This morning on my way to meet friends in Harvard Square, I stopped at Copley Square to visit the Boston Marathon finish line. Yesterday was One Boston Day–the anniversary of the 2013 Marathon bombing–and on Monday, I’ll watch this year’s race here in Newton, cheering the runners before they face Heartbreak Hill. Today, I wanted to visit the two spots on Boylston Street where three people died and hundreds were injured: a chance to pay my respects at a place simultaneously festive and somber.
There is no permanent memorial commemorating the Marathon bombing; instead, impromptu offerings of flowers, handwritten notes, and homemade crosses mark the two spots where pressure cooker bombs turned a festive event into a scene of mayhem. If you didn’t know that lives and limbs were lost in front of Marathon Sports and the former Forum Restaurant, you’d notice nothing remarkable about these two stretches of sidewalk. But if you know the hidden history of these sites, you recognize them as invisible portals between the Here and the Hereafter: two otherwise ordinary places where souls prematurely crossed to the other side.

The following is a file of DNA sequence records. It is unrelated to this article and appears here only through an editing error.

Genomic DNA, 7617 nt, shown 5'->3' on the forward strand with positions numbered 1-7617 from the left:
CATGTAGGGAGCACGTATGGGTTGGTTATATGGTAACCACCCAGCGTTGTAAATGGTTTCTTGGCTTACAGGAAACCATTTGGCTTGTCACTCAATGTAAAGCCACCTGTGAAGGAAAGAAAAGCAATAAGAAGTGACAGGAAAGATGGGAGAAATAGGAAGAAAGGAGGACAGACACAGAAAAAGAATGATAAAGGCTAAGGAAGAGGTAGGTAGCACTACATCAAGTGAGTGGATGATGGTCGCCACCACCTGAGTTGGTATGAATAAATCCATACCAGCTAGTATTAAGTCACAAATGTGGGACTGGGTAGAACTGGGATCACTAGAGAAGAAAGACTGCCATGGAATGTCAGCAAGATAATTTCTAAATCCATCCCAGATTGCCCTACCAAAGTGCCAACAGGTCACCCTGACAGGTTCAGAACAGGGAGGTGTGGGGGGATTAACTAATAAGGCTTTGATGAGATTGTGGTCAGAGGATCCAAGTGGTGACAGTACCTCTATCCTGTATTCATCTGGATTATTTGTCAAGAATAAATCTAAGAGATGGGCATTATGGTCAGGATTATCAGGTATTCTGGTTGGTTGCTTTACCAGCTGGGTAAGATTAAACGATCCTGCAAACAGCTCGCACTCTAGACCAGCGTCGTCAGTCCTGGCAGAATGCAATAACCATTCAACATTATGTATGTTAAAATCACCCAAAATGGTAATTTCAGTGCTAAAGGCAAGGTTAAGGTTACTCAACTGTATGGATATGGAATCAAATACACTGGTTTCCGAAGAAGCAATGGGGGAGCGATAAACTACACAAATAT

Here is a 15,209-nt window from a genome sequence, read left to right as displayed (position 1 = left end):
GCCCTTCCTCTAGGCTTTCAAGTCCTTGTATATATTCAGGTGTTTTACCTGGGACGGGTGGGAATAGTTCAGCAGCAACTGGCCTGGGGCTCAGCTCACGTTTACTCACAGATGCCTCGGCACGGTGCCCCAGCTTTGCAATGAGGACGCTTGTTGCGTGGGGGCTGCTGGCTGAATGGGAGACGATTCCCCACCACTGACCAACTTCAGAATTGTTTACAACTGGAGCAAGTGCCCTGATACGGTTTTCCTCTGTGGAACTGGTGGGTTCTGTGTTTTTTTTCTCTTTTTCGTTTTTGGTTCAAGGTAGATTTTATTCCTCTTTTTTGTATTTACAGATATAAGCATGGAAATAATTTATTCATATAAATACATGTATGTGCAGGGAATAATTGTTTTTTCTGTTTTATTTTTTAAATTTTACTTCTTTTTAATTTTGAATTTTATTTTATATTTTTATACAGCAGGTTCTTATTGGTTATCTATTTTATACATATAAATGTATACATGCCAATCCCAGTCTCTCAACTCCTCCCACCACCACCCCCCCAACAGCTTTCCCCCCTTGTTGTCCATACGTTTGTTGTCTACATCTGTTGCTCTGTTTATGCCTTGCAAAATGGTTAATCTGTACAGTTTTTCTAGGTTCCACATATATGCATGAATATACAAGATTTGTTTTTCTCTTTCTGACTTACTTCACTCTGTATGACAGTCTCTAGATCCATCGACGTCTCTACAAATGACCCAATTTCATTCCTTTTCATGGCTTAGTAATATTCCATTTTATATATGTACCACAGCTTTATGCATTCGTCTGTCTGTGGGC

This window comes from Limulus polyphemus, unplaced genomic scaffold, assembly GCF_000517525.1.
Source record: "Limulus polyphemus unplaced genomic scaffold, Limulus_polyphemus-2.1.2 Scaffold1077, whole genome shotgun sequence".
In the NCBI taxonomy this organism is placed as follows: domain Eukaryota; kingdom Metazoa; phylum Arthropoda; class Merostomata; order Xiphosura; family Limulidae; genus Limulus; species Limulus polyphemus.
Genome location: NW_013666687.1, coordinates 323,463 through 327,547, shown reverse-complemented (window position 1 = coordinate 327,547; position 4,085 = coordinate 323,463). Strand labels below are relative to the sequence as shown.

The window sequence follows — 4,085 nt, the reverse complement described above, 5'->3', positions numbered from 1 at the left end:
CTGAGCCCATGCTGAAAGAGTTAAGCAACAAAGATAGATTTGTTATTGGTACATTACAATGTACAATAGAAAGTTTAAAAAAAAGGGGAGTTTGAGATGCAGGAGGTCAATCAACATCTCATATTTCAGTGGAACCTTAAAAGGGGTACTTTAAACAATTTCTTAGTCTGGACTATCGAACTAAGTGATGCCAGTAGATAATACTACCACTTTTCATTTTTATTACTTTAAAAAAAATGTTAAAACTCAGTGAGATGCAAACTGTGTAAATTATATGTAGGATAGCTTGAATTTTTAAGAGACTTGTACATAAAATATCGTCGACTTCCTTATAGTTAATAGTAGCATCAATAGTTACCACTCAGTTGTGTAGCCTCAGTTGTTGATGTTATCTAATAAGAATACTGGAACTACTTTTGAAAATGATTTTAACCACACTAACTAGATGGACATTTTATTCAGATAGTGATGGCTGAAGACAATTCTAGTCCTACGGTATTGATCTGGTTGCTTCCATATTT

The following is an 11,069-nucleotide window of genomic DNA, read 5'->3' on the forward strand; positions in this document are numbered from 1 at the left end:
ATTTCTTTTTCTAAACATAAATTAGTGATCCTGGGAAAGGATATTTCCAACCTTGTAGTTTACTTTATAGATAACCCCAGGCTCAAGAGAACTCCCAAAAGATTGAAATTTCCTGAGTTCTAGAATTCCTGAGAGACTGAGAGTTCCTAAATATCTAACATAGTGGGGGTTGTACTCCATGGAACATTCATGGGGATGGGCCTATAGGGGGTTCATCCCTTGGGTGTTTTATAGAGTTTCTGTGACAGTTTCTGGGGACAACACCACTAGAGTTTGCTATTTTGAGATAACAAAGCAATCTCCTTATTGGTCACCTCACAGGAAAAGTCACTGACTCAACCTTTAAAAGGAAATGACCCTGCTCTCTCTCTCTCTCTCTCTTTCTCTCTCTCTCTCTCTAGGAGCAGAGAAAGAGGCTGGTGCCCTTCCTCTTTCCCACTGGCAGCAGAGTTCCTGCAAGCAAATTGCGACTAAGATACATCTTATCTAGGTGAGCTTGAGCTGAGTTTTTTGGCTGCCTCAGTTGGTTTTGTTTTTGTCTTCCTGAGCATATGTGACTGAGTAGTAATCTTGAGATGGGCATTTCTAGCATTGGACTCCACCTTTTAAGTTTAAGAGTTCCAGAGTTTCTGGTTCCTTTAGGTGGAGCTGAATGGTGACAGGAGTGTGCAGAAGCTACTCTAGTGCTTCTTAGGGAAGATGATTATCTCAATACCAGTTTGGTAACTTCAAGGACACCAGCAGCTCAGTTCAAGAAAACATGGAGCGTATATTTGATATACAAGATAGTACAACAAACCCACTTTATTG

Today when I arrived on Boylston Street, a 5K race had just finished, and throngs of people were watching an awards ceremony for the winners. Boylston Street was closed to vehicular traffic, and tourists posed for pictures at the finish line: a festive scene. This is the disconnect that will forever mark the Boston Marathon finish line: a site of both triumph and tragedy, the sidewalk here holds a hidden history of heartbreak.